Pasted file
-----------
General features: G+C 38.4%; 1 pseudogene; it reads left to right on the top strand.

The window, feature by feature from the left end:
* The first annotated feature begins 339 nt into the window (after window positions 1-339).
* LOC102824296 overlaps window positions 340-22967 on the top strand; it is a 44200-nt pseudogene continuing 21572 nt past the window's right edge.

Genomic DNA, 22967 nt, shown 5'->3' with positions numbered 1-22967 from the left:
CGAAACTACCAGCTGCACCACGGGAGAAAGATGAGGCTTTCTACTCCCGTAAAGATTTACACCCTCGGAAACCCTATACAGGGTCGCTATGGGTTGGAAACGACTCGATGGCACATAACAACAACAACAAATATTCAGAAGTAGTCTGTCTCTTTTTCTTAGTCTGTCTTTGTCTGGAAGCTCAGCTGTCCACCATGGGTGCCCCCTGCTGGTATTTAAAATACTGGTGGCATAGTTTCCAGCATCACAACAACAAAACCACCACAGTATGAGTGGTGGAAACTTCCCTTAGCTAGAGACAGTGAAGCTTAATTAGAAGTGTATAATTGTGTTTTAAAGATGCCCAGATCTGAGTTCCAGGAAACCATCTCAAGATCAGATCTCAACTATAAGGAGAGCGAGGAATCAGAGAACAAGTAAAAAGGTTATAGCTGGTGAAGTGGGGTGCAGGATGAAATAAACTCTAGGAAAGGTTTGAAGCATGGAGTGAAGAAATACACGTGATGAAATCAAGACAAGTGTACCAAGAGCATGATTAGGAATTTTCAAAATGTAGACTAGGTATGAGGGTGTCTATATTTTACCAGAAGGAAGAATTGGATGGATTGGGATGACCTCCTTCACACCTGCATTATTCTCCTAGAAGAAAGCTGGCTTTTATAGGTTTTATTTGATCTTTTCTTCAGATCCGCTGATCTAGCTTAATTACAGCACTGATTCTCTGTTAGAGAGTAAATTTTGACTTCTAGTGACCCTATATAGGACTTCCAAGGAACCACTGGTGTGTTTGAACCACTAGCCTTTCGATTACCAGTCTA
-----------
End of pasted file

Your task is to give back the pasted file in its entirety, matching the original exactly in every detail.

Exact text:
General features: G+C 38.4%; 1 pseudogene; it reads left to right on the top strand.

The window, feature by feature from the left end:
* The first annotated feature begins 339 nt into the window (after window positions 1-339).
* LOC102824296 overlaps window positions 340-22967 on the top strand; it is a 44200-nt pseudogene continuing 21572 nt past the window's right edge.

Genomic DNA, 22967 nt, shown 5'->3' with positions numbered 1-22967 from the left:
CGAAACTACCAGCTGCACCACGGGAGAAAGATGAGGCTTTCTACTCCCGTAAAGATTTACACCCTCGGAAACCCTATACAGGGTCGCTATGGGTTGGAAACGACTCGATGGCACATAACAACAACAACAAATATTCAGAAGTAGTCTGTCTCTTTTTCTTAGTCTGTCTTTGTCTGGAAGCTCAGCTGTCCACCATGGGTGCCCCCTGCTGGTATTTAAAATACTGGTGGCATAGTTTCCAGCATCACAACAACAAAACCACCACAGTATGAGTGGTGGAAACTTCCCTTAGCTAGAGACAGTGAAGCTTAATTAGAAGTGTATAATTGTGTTTTAAAGATGCCCAGATCTGAGTTCCAGGAAACCATCTCAAGATCAGATCTCAACTATAAGGAGAGCGAGGAATCAGAGAACAAGTAAAAAGGTTATAGCTGGTGAAGTGGGGTGCAGGATGAAATAAACTCTAGGAAAGGTTTGAAGCATGGAGTGAAGAAATACACGTGATGAAATCAAGACAAGTGTACCAAGAGCATGATTAGGAATTTTCAAAATGTAGACTAGGTATGAGGGTGTCTATATTTTACCAGAAGGAAGAATTGGATGGATTGGGATGACCTCCTTCACACCTGCATTATTCTCCTAGAAGAAAGCTGGCTTTTATAGGTTTTATTTGATCTTTTCTTCAGATCCGCTGATCTAGCTTAATTACAGCACTGATTCTCTGTTAGAGAGTAAATTTTGACTTCTAGTGACCCTATATAGGACTTCCAAGGAACCACTGGTGTGTTTGAACCACTAGCCTTTCGATTACCAGTCTA